This comports with Paul’s teaching elsewhere. It is through faith in Christ that believers come to be united with Christ and to “participate” in the Holy Spirit, who is the presence of Christ with his people.[92] It is by faith in Christ that they receive all spiritual blessings.[93] It is by faith in Christ that they are united with him in his crucifixion and share in his new resurrection life.[94] The sacramentalism that is often derived from the “participation” language in 1 Corinthians 10 lacks discernible support in any other New Testament texts, except John 6, which has already be argued to be irrelevant to the theology of the Lord’s Supper.

The closest parallel text to 1 Corinthians 10:14-22 is 2 Corinthians 6:14-7:1, where Paul is also dealing with the problem of social engagement with pagans. In 1 Corinthians 10 the issue is joining pagan idol feasts in the temple, whereas in 2 Corinthians 6 it is entering joint business ventures with pagans. In both cases the discussion is framed as a warning against idolatry. 2 Corinthians 6:14 uses the same language of “participation” as 1 Corinthians 10, although this is often concealed by our translations:

Do not be yoked together with unbelievers. For what do righteousness and wickedness have in common? Or what fellowship [“participation”] can light have with darkness?

Paul’s point is that to join a joint business venture with a pagan, which would of necessity require involvement with the trade guilds centred on their temples, would be utterly inconsistent with the fact that they are already united with Christ and share in him. They cannot be united to both God and pagan idols. Their fellowship with Christ requires that they separate themselves from social interactions that would compromise their exclusive loyalty to him. They must “come out from them and be separate”.[95]

The belief that eating the Lord’s Supper acts as a means of grace whereby the faithful consumer experiences participation with Christ is ultimately an unjustified reading of the convictions of a systematic theology into 1 Corinthians 10. Most New Testament experts admit that it finds no support in the text itself. Gordon Fee, for example, writes of 1 Corinthians 10:16:

But what the evidence does not seem to allow is a sacramental understanding of the meal itself, as if they were “participating in the Lord” by the actual eating of the food, as though the food were the Lord himself. Neither the language and grammar nor the example of Israel nor the examples from pagan meals allow such a meaning. The “fellowship”, therefore, was most likely a celebration of their common life in Christ, based on the new covenant in his blood that had previously bound them together in union with Christ by his Spirit.[96]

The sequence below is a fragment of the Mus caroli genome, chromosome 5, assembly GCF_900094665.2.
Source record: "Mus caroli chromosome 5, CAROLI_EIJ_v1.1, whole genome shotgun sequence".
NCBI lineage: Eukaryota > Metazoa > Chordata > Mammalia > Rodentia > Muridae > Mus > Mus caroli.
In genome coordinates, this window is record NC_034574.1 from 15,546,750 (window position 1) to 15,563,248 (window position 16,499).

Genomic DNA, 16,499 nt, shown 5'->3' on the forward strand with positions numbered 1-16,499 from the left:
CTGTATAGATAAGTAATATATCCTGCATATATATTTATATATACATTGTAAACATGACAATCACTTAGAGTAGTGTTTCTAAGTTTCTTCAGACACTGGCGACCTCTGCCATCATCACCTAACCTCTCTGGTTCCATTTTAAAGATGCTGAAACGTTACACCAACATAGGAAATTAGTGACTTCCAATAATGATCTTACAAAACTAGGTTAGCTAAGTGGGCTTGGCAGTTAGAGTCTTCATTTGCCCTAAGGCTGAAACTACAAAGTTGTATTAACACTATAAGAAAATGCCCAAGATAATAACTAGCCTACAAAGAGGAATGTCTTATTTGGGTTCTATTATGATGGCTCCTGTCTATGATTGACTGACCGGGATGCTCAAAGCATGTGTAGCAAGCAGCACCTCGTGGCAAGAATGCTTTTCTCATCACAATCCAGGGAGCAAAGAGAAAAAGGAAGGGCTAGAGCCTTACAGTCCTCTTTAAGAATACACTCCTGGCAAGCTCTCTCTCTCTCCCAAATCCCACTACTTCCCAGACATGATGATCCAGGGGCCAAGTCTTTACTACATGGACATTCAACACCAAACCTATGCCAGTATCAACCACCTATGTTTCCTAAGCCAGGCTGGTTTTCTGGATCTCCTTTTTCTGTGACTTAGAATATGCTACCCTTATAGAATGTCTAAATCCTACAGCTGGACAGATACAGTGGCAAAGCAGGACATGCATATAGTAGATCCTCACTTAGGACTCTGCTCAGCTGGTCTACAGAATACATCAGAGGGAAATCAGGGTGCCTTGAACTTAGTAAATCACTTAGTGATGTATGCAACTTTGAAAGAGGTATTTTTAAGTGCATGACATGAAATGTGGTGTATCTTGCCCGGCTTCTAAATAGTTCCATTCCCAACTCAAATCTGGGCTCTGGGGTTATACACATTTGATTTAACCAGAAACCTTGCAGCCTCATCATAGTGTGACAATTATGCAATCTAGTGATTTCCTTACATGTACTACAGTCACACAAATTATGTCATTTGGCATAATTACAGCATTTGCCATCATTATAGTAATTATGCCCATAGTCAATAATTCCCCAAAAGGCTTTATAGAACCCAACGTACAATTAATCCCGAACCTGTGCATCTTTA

In his opinion this refers to the “fellowship” the participants in the meal have with each other, and not to fellowship with Christ himself, although he is the basis and focus of their worship.[97] He allows no distinction between the use of the participation language in 1 Corinthians 10:16 and 1 Corinthians 10:20. 1 Corinthians 10:16 is thus treated as ecclesiological rather than mystical, and “almost certainly refers to their sharing in the provision and blessings” of the covenant inaugurated through the sacrificial death of Christ.[98] Thiselton, likewise, finds no support for the idea of a participation in Christ himself through the meal:

…to participate or to have a share in the body and blood of Christ is neither merely a self-referring allusion to belonging to the church nor an argument which depends upon a quasi-sacramental theology of the Lord’s Supper. Rather, it places at centre stage (i) the commonality (with concern for “the others”) and (ii) the exclusivity (in the framework of covenant loyalty) of a cruciform lifestyle which witnesses to identification with Christ in the practical stance and lifestyle of witnessing to the practical entailments of Christ’s dying for “others” and being raised by God.[99]

A theology of the Lord’s Supper that, according to the two leading evangelical commentators on the key passage, lacks credible exegetical support, ought to be in serious trouble.